City, county at stalemate over EMS funding
Published 6:08 pm Thursday, April 1, 2021
By RANDY PATRICK
County and city officials met for nearly two hours Monday night to talk about funding for emergency medical services but came no closer to renegotiating their interlocal agreement.
The expenses for the ambulance service, which is operated by the Winchester Fire Department but paid for by both local governments, are more than $1.6 million year to date, but revenue is only a little more than $554,000 for the year.
Part of the reason for the higher spending is related to the coronavirus pandemic, and part of the reason for less revenue is the decision to contract with Breathitt-Wolfe County EMS to handle a large number of the non-emergency transfers.
Currently, the interlocal agreement between the Winchester Board of Commissioners and the Clark County Fiscal Court is for the city to pay 55 percent of the ambulance service costs and for the county to pay 45 percent, but the county’s share is capped at $450,000.
During the Winchester/Clark County Joint EMS Committee meeting Monday night at City Hall, Mayor Ed Burtner suggested that the cap be removed.
County Magistrates Greg Elkins and Chris Davis and County Judge-Executive Chris Pace all pushed back against that idea.
Elkins said the cap was the only change to agreement the county has been able to effect, and although he would be open to raising the cap, he wouldn’t want to eliminate it.
Davis was adamant about keeping the cap, saying it was the county’s only protection against blowing up its own budget if the city were to decide to hire more employees or in some other way increase expenses beyond the county’s ability to pay. He called the county the “junior partner” in the relationship, and said that although the city pays for at least 55 percent of the expenses, it has “100 percent control.”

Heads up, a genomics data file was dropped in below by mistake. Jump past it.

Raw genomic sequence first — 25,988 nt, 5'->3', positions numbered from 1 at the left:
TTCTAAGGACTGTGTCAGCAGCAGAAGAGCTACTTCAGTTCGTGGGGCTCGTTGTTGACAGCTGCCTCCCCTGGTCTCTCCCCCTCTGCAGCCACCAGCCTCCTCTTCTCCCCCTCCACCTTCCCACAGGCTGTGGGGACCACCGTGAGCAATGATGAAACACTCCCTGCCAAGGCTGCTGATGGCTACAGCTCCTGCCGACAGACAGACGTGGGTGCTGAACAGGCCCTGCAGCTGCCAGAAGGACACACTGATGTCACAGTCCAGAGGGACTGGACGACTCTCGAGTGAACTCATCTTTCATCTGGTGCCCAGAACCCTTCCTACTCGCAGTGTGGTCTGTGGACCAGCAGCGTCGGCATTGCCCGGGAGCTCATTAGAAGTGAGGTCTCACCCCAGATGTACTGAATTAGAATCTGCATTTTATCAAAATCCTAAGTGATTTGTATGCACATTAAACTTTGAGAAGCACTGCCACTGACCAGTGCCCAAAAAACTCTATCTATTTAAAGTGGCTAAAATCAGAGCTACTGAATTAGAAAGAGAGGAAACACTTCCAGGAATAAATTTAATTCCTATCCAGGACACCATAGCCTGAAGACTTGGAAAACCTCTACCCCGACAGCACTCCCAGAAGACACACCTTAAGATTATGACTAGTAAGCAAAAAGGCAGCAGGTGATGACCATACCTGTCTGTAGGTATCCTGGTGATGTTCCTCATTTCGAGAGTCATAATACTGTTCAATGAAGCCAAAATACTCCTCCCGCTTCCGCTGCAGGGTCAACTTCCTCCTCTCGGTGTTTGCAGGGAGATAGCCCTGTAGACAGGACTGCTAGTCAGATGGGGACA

“I can tell you that as much as I would like to be able to continue the interlocal agreement, I’m going to have a hard time doing that if we don’t have some kind of hard cap each year,” Davis said.
Elkins seemed to think the 55/45 formula was outdated because of the growth of the city and its revenue base and the higher ambulance run volume inside the city limits.
Pace said it was simply a matter of the county’s ability to pay. He said the county can’t come close to matching the city in revenue, and one thing that has hurt the county’s revenue base is the city’s annexation of formerly unincorporated parts of the county, such as the lad where the new hospital and the new high school are, which means the city gets the payroll tax and net profits tax money.
Burtner responded that the city annexed those areas to keep from losing revenue because both the school and the hospital had been in the city and moved outside the city limits. Another reason the city’s revenue had grown, the mayor said, is that the commission had made hard decisions to raise taxes to meet its obligations and provide services.
The city’s members of the committee, Jo Ellen Reed and Ramsey Flynn, said little during the discussion but supported the mayor’s position.
Davis admitted that $450,000 is “probably too low,” and made a motion to raise the cap to $475,000 for the current fiscal year, which ends June 30, and raise it to $500,000 for the 2021-2022 fisal year.
The committee deadlocked 3-3, with all the county members voting in favor of the motion and all the city members voting against it.
The members decided to meet and discuss the issue again on Monday, April 12, at 5:30 p.m. at the Clark County Courthouse.